In Tikal, it’s a jungle out there these days

Long before they served as the Rebel moon base at Yavin IV, the skyscrapers of Tikal were part of an important Mayan urban area that sprawled over 100 square kilometers.  The Temples that remain today, which date from as early as 600 BC, poke through the jungle in the lowlands of El Peten, about an hour’s drive from where I’m staying in this tiny island town of Flores.

Tikal temple in misty light

I woke up at Stupid O’Clock yesterday hoping to see sunrise over Tikal, but on the misty morning that was in it, we instead got to watch the temples appear out of the mist, as howler monkeys roared through the jungle and toucans took their places in the jungle canopy.

If you’re visiting Tikal from Flores, an excellent guide is Caesar from Little Caesar’s Travels (e-mail), who gave us a passionate and informative tour of the site.  I don’t tend to go in for guided tours, but Caesar was very insightful about the structures, flora and fauna, and kept my interest all morning.  A few of us tagged along for his tour after ditching the abysmal guide which we’d booked through San Juan Travel Agency (something I think Caesar is used to, and he was very happy and charming while receiving tips from us tagalongs).

There’s plenty of information about Tikal’s history and the relevance of its steep-sided temples at Wikipedia and elsewhere.  The biggest mystery, it seems, is why the site was ultimately abandoned to the jungle around the 10th Century AD.  Overpopulation?  Environmental destruction?  Drought?  Warfare with neighbouring states?  Who knows.

Anyway, something to think about as you look at the photos!

‘The most beautiful lake…’

Arriving at Lake Atitlan from Guatemala City was an adventure in itself. I was the only foreigner on one of the jam-packed “chicken busses” owned by Rebuli, a company that ploughs the route between the capital city and lake town Panajachel with repurposed American school busses. The trip made for a great introduction to the very welcoming people of Guatemala.

The towns on Lake Atitlan each sport their own vibe, and accommodations are readily found in three of the largest. Panajachel‘s main drag, Calle Santander, is transformed daily into a market with brightly coloured handmade fabrics. San Pedro La Laguna is a bizarre mix of hippie vibe, party central and missionary zeal. On the north side of the lake, San Marcos La Laguna is the most low-key of the three, with yoga and massage on offer. All three can be reached by the public boats which leave about every half-hour between the towns.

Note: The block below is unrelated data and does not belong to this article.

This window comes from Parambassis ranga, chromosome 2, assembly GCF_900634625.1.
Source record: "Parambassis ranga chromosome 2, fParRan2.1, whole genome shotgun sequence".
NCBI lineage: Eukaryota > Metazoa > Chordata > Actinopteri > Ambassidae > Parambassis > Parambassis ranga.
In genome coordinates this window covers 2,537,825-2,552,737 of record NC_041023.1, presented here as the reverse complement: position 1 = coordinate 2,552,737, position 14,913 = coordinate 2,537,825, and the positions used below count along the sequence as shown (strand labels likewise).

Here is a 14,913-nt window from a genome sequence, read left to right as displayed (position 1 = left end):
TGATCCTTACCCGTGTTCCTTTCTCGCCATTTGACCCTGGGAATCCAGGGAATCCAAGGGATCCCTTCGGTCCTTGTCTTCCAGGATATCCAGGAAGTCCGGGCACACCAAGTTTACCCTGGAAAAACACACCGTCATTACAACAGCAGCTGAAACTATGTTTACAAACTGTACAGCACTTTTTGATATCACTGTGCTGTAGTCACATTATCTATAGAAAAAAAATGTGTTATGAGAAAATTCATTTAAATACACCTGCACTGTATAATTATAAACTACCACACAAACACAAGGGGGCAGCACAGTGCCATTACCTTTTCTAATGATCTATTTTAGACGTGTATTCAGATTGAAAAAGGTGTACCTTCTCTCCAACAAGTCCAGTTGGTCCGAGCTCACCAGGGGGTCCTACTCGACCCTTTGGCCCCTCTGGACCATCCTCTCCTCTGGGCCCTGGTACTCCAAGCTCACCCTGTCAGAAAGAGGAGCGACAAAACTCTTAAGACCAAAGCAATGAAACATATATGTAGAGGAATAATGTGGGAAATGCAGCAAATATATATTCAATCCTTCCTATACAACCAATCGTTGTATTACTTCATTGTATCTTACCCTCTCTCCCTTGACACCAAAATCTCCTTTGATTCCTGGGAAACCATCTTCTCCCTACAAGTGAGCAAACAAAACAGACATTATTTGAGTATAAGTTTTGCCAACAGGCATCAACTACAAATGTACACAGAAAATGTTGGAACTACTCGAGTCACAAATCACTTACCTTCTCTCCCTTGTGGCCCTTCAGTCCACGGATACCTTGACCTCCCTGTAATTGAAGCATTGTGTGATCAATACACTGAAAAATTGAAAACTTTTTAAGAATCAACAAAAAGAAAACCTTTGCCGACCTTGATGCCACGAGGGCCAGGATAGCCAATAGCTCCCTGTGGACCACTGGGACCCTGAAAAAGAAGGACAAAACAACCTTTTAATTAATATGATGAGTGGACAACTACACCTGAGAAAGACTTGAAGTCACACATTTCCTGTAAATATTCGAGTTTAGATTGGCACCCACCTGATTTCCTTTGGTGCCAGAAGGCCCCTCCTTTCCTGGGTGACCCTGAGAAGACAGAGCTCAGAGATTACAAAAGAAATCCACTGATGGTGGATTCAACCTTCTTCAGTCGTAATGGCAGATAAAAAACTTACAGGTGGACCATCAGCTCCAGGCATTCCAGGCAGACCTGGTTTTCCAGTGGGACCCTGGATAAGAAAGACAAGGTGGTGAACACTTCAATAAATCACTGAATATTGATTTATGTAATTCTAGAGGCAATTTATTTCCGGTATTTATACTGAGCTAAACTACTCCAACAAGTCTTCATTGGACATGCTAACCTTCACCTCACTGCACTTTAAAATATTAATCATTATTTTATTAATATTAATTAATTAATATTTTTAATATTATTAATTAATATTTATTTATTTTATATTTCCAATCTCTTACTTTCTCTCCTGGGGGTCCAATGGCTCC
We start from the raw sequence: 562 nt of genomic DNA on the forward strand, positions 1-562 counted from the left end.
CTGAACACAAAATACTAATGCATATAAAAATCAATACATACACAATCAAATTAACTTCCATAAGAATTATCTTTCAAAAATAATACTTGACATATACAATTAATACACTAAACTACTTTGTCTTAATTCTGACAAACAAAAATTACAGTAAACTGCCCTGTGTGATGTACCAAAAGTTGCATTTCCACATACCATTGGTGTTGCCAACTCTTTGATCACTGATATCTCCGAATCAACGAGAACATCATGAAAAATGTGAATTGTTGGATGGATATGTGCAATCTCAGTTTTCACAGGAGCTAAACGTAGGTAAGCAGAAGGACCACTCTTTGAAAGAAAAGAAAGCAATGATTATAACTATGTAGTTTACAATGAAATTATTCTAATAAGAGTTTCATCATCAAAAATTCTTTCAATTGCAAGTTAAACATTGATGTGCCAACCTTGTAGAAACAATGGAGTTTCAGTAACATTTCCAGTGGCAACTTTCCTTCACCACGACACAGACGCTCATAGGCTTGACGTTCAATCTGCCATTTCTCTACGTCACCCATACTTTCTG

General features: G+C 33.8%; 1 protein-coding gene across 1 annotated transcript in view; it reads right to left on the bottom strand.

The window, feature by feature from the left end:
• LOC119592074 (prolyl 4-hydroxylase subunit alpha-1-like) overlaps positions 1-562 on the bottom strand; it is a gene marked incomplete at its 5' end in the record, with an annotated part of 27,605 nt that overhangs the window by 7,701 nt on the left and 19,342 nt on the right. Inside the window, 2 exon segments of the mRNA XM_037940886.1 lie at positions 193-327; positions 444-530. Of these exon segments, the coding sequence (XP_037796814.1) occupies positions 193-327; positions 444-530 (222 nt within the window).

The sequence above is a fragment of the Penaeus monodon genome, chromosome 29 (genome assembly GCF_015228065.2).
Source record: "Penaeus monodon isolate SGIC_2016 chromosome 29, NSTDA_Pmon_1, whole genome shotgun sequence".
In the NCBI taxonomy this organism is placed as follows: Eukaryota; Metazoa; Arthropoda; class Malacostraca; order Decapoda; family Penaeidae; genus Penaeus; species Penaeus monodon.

Any of these could be your base for a longer stay for a formal Spanish course, but the lessons constrain you for the entire afternoon, so I have opted for a combination of Pimsleur’s audio tapes (highly recommended, which I am digesting in MP3 form on my mobile phone), and constant practice with the Guatemalans I meet. I have a long way to go.

I have been on two big hikes. The first was between the smaller towns on the north side of the lake, from Santa Cruz (perched above the lake) to San Marcos. Some of the most beautiful views of the lake I found were on this hike, particularly between tiny Santa Cruz and tinier Tzununa.

The second hike was up Volcan San Pedro, which is accessible from the town of San Pedro and rises to 3020m (from the lake’s height of 1558m), and makes for an energetic 1462m climb through hillside plantations of maize and coffee, followed by lush natural vegetation. I had met the thoughtful and friendly Julio in San Marcos the previous day and he offered to guide me up, and I would recommend that you similarly take someone familiar with the trail with you, as it branches a few times.

Julio made a mockery of my many-months-of-regular-gym-training-to-be-ready-for-this by hardly breaking a sweat either way, but that being said, we made very good time. When he was 10-15, Julio would hike up the mountain to bring back wood for the village. That back-breaking work lands a carrier about 50 Quetzals (about $6USD) per load today.

A word about the weather: it’s rather predictable this time of year, and the mood of the lake changes with the day. You wake up to a crisp morning over a calm lake. As the day progresses, the clouds build as the temperature and wind rise. It usually rains late in the afternoon or early evening. Then it cools off at night. Both sunrise and sunset are relatively early, so I am trying to be an early riser to take best advantage of my time here.

Aldous Huxley famously called Lake Atitlan the “most beautiful lake in the world,” and the vistas I have taken in — featuring volcanoes, lush vegetation and ever-changing lighting– made me understand why. But I have to confess that, while exquisitely beautiful, my Canadian-via-Ireland eyes find Atitlan not as exotic as other lakes I’ve seen (in Southeast Asia particularly), and perhaps just in terms of sheer beauty I have also been spoiled by beautiful Canadian landscapes.  But you can hardly argue with a view like this.

I’m off tomorrow for the ruins at Tikal. I am very grateful for the rapid internet connection here that has allowed me to upload the photos, and hopefully there’ll be more like this in Tikal!

p.s. Totally off topic, but… Bostowned!! Watched the final of la Serie Mundial from Bar Alegre, a fantastic (and unashamedly touristic) hangout by the dock in San Pedro.  Awesome spot with very friendly staff.  ¿Ahora consigo mi cerveza libre?